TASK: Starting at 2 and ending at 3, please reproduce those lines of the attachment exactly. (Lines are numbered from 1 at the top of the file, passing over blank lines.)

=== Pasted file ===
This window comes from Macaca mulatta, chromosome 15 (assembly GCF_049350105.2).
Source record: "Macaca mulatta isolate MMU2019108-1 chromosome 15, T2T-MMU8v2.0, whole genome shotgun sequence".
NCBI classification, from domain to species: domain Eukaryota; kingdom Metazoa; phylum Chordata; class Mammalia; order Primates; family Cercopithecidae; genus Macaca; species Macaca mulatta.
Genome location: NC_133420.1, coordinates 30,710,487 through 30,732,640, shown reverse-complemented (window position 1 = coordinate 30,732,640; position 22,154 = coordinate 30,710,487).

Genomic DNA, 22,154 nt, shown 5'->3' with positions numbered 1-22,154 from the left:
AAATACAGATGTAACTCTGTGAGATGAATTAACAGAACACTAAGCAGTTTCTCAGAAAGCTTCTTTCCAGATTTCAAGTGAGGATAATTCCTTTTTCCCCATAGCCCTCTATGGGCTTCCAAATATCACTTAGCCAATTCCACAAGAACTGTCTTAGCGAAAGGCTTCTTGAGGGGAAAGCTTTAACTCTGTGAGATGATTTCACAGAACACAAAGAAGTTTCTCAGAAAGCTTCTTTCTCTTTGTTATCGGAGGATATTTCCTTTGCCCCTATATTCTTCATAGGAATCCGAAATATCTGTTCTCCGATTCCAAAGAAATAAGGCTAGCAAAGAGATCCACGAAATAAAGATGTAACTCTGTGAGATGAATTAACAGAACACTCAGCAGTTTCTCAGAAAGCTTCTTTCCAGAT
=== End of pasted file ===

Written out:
Source record: "Macaca mulatta isolate MMU2019108-1 chromosome 15, T2T-MMU8v2.0, whole genome shotgun sequence".
NCBI classification, from domain to species: domain Eukaryota; kingdom Metazoa; phylum Chordata; class Mammalia; order Primates; family Cercopithecidae; genus Macaca; species Macaca mulatta.